I so enjoy being a citizen of the living and in fact sweaty smelly and horny English language. Here are some favorite neologisms of my adult years.
“I Was Like” · I remember the first time I noticed this, in an early-Web-era chunk of trash-TV commentary, and remarking how instantly comprehensible it was. “I was like, he really shouldn’t have done that.” The comma is weak there (but typographically and grammatically helpful), much stronger in usages such as “She was like, ewwwww.” This has totally overrun the territory formerly occupied by “I said, in effect, ...”, “along the lines of”, and related idioms.
I haven’t seen a serious etymological study, but I suspect it derives vigor from the late-beatnik/early-hippie usages of “Like” which have survived and are now lodged deeply in mainstream formulations such as “They must have spent like millions on that”.
But it has a very specific grammatical formula which I think didn’t exist in the Seventies but did by the early Nineties, a plausible first occurrence perhaps already uncovered by an earnest scholar of modern English. If not, a prize awaits one of those.
This also means that there are many living, and reading this, who cannot remember a time when this wasn’t part of the language.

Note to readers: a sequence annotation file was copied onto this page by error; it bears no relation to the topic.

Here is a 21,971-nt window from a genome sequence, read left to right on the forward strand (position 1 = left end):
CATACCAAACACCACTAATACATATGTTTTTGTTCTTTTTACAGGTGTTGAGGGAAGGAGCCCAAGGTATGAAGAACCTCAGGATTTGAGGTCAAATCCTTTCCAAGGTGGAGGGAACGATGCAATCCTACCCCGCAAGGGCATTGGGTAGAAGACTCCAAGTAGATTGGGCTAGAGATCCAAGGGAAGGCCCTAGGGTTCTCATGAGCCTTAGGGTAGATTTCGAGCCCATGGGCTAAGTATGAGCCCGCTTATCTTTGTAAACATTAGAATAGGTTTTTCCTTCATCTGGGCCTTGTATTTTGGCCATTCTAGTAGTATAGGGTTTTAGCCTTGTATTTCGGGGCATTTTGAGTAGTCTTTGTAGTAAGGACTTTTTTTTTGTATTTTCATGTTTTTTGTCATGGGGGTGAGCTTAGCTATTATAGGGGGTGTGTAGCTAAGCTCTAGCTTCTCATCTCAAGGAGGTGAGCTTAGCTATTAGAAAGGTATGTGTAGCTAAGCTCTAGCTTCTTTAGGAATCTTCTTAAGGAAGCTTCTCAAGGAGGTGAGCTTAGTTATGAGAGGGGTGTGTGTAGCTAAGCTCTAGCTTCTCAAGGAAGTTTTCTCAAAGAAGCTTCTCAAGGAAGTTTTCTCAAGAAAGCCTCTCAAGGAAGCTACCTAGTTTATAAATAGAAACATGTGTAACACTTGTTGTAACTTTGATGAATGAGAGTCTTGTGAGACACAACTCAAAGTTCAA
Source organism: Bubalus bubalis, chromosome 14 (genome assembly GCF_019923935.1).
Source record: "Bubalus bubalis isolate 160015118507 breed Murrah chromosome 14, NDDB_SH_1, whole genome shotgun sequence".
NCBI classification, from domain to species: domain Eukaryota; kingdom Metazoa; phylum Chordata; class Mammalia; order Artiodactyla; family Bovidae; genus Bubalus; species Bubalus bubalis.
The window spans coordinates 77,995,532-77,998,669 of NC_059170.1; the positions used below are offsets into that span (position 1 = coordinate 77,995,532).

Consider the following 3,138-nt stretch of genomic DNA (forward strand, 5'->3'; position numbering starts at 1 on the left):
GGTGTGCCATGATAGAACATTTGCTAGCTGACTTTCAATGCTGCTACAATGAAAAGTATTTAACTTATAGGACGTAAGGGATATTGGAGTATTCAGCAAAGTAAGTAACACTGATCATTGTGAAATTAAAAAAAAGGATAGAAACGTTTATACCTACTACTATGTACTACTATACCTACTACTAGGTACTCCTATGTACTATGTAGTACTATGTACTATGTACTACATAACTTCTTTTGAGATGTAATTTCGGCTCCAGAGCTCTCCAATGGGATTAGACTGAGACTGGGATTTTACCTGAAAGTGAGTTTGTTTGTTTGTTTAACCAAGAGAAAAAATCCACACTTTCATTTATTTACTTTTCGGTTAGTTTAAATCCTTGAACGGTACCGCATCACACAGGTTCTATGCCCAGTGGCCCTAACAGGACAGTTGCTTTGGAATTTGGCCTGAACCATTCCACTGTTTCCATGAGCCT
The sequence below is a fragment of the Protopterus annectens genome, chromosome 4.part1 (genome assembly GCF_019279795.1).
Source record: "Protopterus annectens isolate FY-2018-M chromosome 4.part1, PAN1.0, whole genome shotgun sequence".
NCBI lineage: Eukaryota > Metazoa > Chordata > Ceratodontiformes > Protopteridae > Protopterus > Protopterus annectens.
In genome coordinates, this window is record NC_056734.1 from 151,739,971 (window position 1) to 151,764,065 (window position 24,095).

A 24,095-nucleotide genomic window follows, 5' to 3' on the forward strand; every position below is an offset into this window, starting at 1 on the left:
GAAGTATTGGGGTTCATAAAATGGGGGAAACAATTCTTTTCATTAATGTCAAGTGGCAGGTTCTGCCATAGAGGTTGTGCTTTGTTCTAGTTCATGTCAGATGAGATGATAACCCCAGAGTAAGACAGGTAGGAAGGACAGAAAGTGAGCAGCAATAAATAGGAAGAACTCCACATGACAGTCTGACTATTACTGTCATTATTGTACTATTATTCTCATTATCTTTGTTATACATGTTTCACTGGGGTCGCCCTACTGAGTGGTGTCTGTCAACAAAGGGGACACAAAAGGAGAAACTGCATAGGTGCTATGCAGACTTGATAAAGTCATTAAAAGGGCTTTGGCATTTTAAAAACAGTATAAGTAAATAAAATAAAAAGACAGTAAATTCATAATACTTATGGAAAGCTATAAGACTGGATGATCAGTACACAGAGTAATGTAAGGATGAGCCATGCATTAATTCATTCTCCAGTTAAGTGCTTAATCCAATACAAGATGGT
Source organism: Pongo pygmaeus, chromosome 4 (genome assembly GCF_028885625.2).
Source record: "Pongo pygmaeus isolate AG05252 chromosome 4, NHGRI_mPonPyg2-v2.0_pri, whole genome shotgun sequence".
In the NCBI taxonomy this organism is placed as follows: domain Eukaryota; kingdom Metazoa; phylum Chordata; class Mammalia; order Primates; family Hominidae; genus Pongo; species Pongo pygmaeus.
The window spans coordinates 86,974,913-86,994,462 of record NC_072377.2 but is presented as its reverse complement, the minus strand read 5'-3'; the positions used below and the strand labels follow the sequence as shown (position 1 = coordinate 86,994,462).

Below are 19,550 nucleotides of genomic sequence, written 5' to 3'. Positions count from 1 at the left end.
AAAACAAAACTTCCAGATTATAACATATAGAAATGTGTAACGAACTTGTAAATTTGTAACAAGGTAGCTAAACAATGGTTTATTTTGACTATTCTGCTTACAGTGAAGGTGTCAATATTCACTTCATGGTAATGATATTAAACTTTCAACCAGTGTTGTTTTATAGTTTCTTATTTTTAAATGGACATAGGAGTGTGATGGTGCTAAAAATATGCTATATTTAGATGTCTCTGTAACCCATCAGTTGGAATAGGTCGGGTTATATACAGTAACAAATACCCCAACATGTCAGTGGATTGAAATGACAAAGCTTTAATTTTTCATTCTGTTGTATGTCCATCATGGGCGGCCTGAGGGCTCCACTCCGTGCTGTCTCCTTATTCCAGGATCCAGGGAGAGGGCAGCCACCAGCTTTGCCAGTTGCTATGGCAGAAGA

“Woah” · It’s everywhere and only crossed my radar after the dawn of Twitter. Online research quickly uncovers assertions that it’s an alternative, perhaps simply erroneous, spelling of “whoa”, but I’m unconvinced.
It feels to me like an expletive, natural to the native speaker of modern English, emanating from a location related to “Wow” and perhaps with a flavoring of “Oh”; conveying amazement without suggesting that anyone stop what they’re doing.
I suspect that this is actually a rather pure neologism, of the best possible sort, where literate people capture what they hear being said (maybe by themselves) and just write it down onomatopoeically without worrying too much.
“More So” · This one is subtle, and it’s definitely got a class dimension, where by “class” I mean “How much education you got, influenced by how much your parents did.” I hear things like “It was horrible, even more so than what happened to Dave.” Many well-educated Anglophones just wouldn’t include the “so”; but it’s compelling.
It’s not that new; I observe that there are (often disparaging) entries for the single word “Moreso” in online dictionaries, but I never see this usage written, and my ears hear it as two words. They hear it a lot recently, in sentences that surprise but sort of please my ear. Check the discussions at Grammarist and Language Log, both of which consider the combined form an accomplished fact.
I think this usage is well on its way to entering the written mainstream simply because its flavor pleases, but I bet that when that happens, it remains a two-word more so than one-word construct.
There Are More · Lots; I’m just cherrypicking from what I hear day-to-day. English is a big loud vigorous animal, still in its youth.